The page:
Embracing Fair Use
Beyond the King footage, Goldfarb recognizes other times when fair use could have come to her aid on previous projects. Years ago, she went through a tiresome runaround attempting to license several photos of the Olympics, but the Olympics refused to license to them.
“Had fair use been industry practice then – it was prior to the point of fair use being used commonly– we would not have had a problem using it because the stills we were interested in were absolutely essential to the storytelling.”
Indeed, the creation of the Documentary Filmmakers Statement of Best Practices in Fair Use both publicized the utility of the doctrine and also made it easier for documentarians to understand how to apply it. The result within a year was change in insurance practices, which also led to broadcaster acceptance and change in filmmakers’ choices.
When it came time to find footage for Bridging the Divide of the 1984 Los Angeles Olympics (one of Tom Bradley’s crowning achievements as mayor), Goldfarb and Sotomayor attacked the problem with a new confidence in their rights as a content creator. In the end, they successfully fair-used 100 percent of the Olympics footage used in the film. Goldfarb attributes this confidence in fair use to good organization and good research.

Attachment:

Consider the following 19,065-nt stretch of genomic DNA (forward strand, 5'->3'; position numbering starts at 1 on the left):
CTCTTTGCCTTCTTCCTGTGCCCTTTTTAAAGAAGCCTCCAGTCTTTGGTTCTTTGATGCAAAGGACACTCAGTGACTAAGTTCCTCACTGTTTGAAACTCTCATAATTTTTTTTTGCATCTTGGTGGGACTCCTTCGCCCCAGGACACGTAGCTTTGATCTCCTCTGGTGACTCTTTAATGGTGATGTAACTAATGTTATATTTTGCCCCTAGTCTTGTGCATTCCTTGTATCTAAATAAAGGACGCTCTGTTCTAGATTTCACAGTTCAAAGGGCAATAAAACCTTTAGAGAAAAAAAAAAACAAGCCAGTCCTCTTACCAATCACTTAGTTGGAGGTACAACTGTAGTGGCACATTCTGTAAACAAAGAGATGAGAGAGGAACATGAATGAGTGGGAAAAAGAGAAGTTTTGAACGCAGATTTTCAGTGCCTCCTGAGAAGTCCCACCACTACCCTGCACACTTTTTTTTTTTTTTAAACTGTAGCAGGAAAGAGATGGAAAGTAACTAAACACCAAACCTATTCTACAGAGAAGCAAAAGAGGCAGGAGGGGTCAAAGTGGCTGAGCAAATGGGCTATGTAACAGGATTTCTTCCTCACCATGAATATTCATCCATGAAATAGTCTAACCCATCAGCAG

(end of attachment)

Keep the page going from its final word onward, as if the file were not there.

“It was being aware, from the early stage, of what to do and what not to do, which enabled us to really be able to utilize fair use,” she elaborated. “Going to workshops, listening to speakers…certainly getting the first publications [Codes of Best Practices] on fair use– but for me as a filmmaker, it was the reinforcement through workshops and seminars that made me feel somewhat comfortable.”
“That was important because we didn’t want to have to pay for lawyers until we absolutely needed them, so it was familiarizing myself enough so that we knew what we were doing.”